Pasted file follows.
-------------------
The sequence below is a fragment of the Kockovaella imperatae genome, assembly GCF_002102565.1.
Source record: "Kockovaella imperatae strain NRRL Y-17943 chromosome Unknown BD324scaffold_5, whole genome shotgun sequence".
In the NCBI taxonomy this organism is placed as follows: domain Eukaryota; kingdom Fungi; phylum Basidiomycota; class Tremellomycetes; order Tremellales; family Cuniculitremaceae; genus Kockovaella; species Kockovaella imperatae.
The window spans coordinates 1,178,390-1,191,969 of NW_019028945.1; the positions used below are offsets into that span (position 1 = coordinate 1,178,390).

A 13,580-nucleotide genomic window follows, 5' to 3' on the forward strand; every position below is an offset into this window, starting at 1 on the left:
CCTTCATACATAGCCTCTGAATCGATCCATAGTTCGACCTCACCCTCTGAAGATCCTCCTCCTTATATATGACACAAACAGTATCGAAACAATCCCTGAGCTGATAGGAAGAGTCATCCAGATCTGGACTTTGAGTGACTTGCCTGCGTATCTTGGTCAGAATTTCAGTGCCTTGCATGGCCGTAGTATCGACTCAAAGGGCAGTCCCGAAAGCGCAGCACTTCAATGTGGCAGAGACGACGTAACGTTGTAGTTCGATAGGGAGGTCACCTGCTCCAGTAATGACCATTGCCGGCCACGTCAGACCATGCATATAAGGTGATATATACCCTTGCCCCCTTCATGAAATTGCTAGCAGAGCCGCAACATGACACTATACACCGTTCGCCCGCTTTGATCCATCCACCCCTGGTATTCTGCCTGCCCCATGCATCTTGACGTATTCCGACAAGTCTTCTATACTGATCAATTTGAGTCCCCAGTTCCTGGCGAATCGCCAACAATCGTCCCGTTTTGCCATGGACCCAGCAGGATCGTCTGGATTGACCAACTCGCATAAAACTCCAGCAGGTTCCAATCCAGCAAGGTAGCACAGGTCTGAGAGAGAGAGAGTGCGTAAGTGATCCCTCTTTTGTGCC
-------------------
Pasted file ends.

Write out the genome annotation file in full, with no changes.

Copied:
The sequence below is a fragment of the Kockovaella imperatae genome, assembly GCF_002102565.1.
Source record: "Kockovaella imperatae strain NRRL Y-17943 chromosome Unknown BD324scaffold_5, whole genome shotgun sequence".
In the NCBI taxonomy this organism is placed as follows: domain Eukaryota; kingdom Fungi; phylum Basidiomycota; class Tremellomycetes; order Tremellales; family Cuniculitremaceae; genus Kockovaella; species Kockovaella imperatae.
The window spans coordinates 1,178,390-1,191,969 of NW_019028945.1; the positions used below are offsets into that span (position 1 = coordinate 1,178,390).

A 13,580-nucleotide genomic window follows, 5' to 3' on the forward strand; every position below is an offset into this window, starting at 1 on the left:
CCTTCATACATAGCCTCTGAATCGATCCATAGTTCGACCTCACCCTCTGAAGATCCTCCTCCTTATATATGACACAAACAGTATCGAAACAATCCCTGAGCTGATAGGAAGAGTCATCCAGATCTGGACTTTGAGTGACTTGCCTGCGTATCTTGGTCAGAATTTCAGTGCCTTGCATGGCCGTAGTATCGACTCAAAGGGCAGTCCCGAAAGCGCAGCACTTCAATGTGGCAGAGACGACGTAACGTTGTAGTTCGATAGGGAGGTCACCTGCTCCAGTAATGACCATTGCCGGCCACGTCAGACCATGCATATAAGGTGATATATACCCTTGCCCCCTTCATGAAATTGCTAGCAGAGCCGCAACATGACACTATACACCGTTCGCCCGCTTTGATCCATCCACCCCTGGTATTCTGCCTGCCCCATGCATCTTGACGTATTCCGACAAGTCTTCTATACTGATCAATTTGAGTCCCCAGTTCCTGGCGAATCGCCAACAATCGTCCCGTTTTGCCATGGACCCAGCAGGATCGTCTGGATTGACCAACTCGCATAAAACTCCAGCAGGTTCCAATCCAGCAAGGTAGCACAGGTCTGAGAGAGAGAGAGTGCGTAAGTGATCCCTCTTTTGTGCC